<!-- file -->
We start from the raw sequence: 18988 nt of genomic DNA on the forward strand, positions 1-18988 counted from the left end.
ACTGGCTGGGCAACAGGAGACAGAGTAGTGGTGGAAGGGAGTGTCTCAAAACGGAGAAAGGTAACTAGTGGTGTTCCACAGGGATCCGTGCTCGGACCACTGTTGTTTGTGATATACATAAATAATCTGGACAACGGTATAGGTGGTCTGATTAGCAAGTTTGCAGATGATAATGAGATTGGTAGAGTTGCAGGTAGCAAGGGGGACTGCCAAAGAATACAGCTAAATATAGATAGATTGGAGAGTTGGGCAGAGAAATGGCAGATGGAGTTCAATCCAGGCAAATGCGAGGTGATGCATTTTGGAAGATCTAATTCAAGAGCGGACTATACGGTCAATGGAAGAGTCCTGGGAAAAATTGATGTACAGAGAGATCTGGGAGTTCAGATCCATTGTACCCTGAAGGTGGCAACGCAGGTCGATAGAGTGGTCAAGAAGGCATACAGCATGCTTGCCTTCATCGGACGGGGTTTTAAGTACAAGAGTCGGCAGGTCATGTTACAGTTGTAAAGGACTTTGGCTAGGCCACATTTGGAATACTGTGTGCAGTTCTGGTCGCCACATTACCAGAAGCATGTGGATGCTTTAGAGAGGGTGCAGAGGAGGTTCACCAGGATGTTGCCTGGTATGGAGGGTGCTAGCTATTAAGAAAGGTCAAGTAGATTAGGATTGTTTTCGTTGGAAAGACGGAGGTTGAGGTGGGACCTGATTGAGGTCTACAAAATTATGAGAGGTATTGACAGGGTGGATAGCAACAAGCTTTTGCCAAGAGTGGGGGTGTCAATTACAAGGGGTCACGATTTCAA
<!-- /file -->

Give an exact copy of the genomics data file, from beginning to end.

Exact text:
We start from the raw sequence: 18988 nt of genomic DNA on the forward strand, positions 1-18988 counted from the left end.
ACTGGCTGGGCAACAGGAGACAGAGTAGTGGTGGAAGGGAGTGTCTCAAAACGGAGAAAGGTAACTAGTGGTGTTCCACAGGGATCCGTGCTCGGACCACTGTTGTTTGTGATATACATAAATAATCTGGACAACGGTATAGGTGGTCTGATTAGCAAGTTTGCAGATGATAATGAGATTGGTAGAGTTGCAGGTAGCAAGGGGGACTGCCAAAGAATACAGCTAAATATAGATAGATTGGAGAGTTGGGCAGAGAAATGGCAGATGGAGTTCAATCCAGGCAAATGCGAGGTGATGCATTTTGGAAGATCTAATTCAAGAGCGGACTATACGGTCAATGGAAGAGTCCTGGGAAAAATTGATGTACAGAGAGATCTGGGAGTTCAGATCCATTGTACCCTGAAGGTGGCAACGCAGGTCGATAGAGTGGTCAAGAAGGCATACAGCATGCTTGCCTTCATCGGACGGGGTTTTAAGTACAAGAGTCGGCAGGTCATGTTACAGTTGTAAAGGACTTTGGCTAGGCCACATTTGGAATACTGTGTGCAGTTCTGGTCGCCACATTACCAGAAGCATGTGGATGCTTTAGAGAGGGTGCAGAGGAGGTTCACCAGGATGTTGCCTGGTATGGAGGGTGCTAGCTATTAAGAAAGGTCAAGTAGATTAGGATTGTTTTCGTTGGAAAGACGGAGGTTGAGGTGGGACCTGATTGAGGTCTACAAAATTATGAGAGGTATTGACAGGGTGGATAGCAACAAGCTTTTGCCAAGAGTGGGGGTGTCAATTACAAGGGGTCACGATTTCAA